By Anna Hirtenstein , Xie Yu and Gunjan Banerji
U.S. stocks wavered Friday and headed toward weekly declines.
A wide range of data this week revealed the sharp contraction in economic activity across the nation. Meanwhile, the possibility of renewed trade tensions between the U.S. and China came back to the forefront, igniting concerns about relations between two of the biggest world economies at a time when the U.S. is already facing a massive downturn.
Major indexes fell to start the day but wavered between small gains and losses in recent trading. The Dow Jones Industrial Average was recently down 6 points, or less than 0.2%. The S&P 500 fell 0.2%, and the Nasdaq Composite added 0.1%.
Still, all three major indexes were on track for weekly declines of at least 1.5%.
Industrial production figures for April showed a sharp downturn with an 11.2% drop, roughly in line with analysts expectations. Data released by the U.S. Census Bureau showed retail sales fell a record 16.4% in April from a month earlier, as nonessential stores were forced to close. That surpassed a 12% estimate from economists surveyed by The Wall Street Journal.
"The reality is setting in," said Anwiti Bahuguna, head of multiasset strategy at Columbia Threadneedle Investments. "Perhaps things are not as rosy as sort of this 'V-shaped' recovery that equity markets were implying."
Though U.S. stocks are on track for weekly declines, they have staged an impressive rebound from their March lows, up at least 25% since through Thursday.
In one bright spot, Americans' view of the economy improved in early May even as the novel coronavirus continued to spread. An index of consumer sentiment rose to 73.7 in the three weeks ending May 13, from 71.8 for the previous four weeks, according to a University of Michigan survey released Friday.
The drop in stocks came after Reuters reported the Trump administration had moved to block shipments of semiconductors to Huawei Technologies, signaling an escalation in tensions between the U.S. and China.
"Given how dependent U.S. markets have been on technology companies driving their gains, if there's anything that's going to wear on the tech space, this will concern the whole market," said Seema Shah, chief strategist at Principal Global Investors. Anti-China rhetoric from the Trump administration is likely to continue into election season, she said.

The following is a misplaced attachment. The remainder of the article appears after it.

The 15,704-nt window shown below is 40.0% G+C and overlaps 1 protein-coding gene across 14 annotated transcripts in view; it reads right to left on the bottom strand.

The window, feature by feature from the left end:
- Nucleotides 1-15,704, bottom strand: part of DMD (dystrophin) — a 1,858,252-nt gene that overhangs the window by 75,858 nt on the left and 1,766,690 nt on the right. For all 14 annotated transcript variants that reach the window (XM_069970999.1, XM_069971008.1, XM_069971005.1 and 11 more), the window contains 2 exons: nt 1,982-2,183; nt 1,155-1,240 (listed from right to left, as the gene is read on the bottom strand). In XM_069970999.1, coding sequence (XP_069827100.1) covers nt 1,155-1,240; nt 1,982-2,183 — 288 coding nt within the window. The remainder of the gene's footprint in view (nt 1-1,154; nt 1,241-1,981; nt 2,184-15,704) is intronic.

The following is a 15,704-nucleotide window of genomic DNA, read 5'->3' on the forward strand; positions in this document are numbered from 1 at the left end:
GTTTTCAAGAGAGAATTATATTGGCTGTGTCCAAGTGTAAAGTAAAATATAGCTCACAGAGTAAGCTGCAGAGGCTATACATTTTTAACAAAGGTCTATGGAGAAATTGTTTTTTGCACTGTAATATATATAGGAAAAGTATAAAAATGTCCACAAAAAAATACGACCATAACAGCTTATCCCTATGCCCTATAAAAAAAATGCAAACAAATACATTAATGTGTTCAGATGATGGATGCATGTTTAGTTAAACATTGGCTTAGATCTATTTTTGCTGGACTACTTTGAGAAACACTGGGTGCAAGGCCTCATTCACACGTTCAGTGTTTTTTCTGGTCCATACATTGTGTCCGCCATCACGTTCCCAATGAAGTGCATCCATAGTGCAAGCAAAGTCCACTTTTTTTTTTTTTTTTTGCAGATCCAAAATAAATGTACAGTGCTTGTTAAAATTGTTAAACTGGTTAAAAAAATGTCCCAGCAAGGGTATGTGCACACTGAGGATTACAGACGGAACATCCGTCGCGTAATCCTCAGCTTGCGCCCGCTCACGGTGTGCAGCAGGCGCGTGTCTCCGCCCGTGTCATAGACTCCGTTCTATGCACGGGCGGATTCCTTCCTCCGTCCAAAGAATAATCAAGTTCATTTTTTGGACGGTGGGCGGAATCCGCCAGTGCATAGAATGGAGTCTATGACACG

China's economic activity showed some signs of improvement in April as the world's second-largest economy began returning to work, though rising joblessness continued to weigh heavily on consumer spending. Retail sales fell 7.5% in April, according to data reported Friday, slightly worse than consensus forecasts. Urban unemployment rose. The bright spot lay in industrial production's recovery last month, as it rose 3.9% to beat expectations.
The Chinese data shows that "you can send people back to work, but you can't make it mandatory for people to go out and buy stuff. The consumer psyche has been dented," said Peter Schaffrik, a global macro strategist at RBC Capital Markets. "It will be much more cautious and more difficult to reopen metropolitan areas that drive a good part of GDP such as Paris and London."
Overall output levels haven't returned to normal yet, a Chinese official said, warning that a combination of global recession and domestic joblessness would pose "unprecedented" challenges for the economy. The continued headwinds could strengthen Beijing's resolve to forge ahead with more stimulus measures at the country's main legislative meeting, set to begin May 22.
The Shanghai Composite Index ended the day largely flat, while the Hong Kong benchmark ticked down 0.1%.
"What we saw today tells us the economic recovery [in China] may take longer than expected," said Ken Wong, equity portfolio specialist at Eastspring Investments. "The market has not fully priced in what may happen with a much deeper trade war as tension rises between the world's two superpowers."
Brent crude, the global oil benchmark, climbed for the second day, advancing 4.6% to $32.57 a barrel. Prices have been buoyed by improving demand figures out of China and the gradual easing of coronavirus lockdowns in parts of Europe and the U.S.
Write to Anna Hirtenstein at firstname.lastname@example.org, Xie Yu at Yu.Xie@wsj.com and Gunjan Banerji at Gunjan.Banerji@wsj.com